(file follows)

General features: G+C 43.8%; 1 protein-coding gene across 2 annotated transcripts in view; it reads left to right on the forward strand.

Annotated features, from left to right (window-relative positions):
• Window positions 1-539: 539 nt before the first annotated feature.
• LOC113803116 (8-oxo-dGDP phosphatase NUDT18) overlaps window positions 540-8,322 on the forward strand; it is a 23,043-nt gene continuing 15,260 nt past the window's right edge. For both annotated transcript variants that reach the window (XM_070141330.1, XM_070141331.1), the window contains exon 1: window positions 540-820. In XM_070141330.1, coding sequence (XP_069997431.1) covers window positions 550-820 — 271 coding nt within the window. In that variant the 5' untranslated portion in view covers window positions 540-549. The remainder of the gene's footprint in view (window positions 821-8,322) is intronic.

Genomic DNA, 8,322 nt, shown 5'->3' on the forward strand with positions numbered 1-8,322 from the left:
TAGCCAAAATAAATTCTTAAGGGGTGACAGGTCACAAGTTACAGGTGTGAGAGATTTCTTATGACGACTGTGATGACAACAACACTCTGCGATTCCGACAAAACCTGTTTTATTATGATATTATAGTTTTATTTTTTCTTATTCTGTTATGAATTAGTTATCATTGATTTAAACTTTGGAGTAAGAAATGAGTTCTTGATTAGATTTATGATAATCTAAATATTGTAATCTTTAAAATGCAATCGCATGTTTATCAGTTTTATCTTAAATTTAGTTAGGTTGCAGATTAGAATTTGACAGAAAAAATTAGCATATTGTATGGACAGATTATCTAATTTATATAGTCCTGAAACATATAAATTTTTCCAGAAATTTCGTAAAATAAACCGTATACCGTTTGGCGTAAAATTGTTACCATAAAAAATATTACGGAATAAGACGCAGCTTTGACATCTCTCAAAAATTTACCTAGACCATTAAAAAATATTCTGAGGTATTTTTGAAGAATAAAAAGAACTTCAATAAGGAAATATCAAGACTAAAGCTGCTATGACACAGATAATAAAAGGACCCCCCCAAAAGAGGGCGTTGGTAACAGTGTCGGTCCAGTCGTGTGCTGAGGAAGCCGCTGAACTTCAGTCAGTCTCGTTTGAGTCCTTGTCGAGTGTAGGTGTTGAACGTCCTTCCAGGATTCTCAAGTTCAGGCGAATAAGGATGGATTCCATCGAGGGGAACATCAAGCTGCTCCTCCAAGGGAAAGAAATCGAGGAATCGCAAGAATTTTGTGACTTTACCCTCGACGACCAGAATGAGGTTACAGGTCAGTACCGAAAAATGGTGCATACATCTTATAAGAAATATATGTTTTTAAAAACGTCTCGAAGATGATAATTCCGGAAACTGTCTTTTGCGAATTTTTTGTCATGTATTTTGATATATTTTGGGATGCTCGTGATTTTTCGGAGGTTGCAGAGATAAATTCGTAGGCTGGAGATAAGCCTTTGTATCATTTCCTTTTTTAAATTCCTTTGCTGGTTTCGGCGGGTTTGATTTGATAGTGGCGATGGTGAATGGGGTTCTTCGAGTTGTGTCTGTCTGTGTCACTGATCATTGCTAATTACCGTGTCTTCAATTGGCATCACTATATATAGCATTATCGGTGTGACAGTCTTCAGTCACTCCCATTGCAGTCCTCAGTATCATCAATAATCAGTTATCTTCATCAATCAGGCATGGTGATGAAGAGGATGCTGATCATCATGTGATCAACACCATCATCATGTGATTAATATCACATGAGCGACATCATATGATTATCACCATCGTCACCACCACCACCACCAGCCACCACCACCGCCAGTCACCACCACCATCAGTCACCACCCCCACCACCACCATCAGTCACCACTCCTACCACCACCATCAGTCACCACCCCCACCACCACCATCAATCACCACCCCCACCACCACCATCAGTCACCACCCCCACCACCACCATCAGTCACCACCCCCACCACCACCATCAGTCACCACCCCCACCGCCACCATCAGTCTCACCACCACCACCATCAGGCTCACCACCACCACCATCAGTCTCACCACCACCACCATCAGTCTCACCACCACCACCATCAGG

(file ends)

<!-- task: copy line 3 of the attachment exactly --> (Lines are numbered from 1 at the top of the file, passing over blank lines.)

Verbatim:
• Window positions 1-539: 539 nt before the first annotated feature.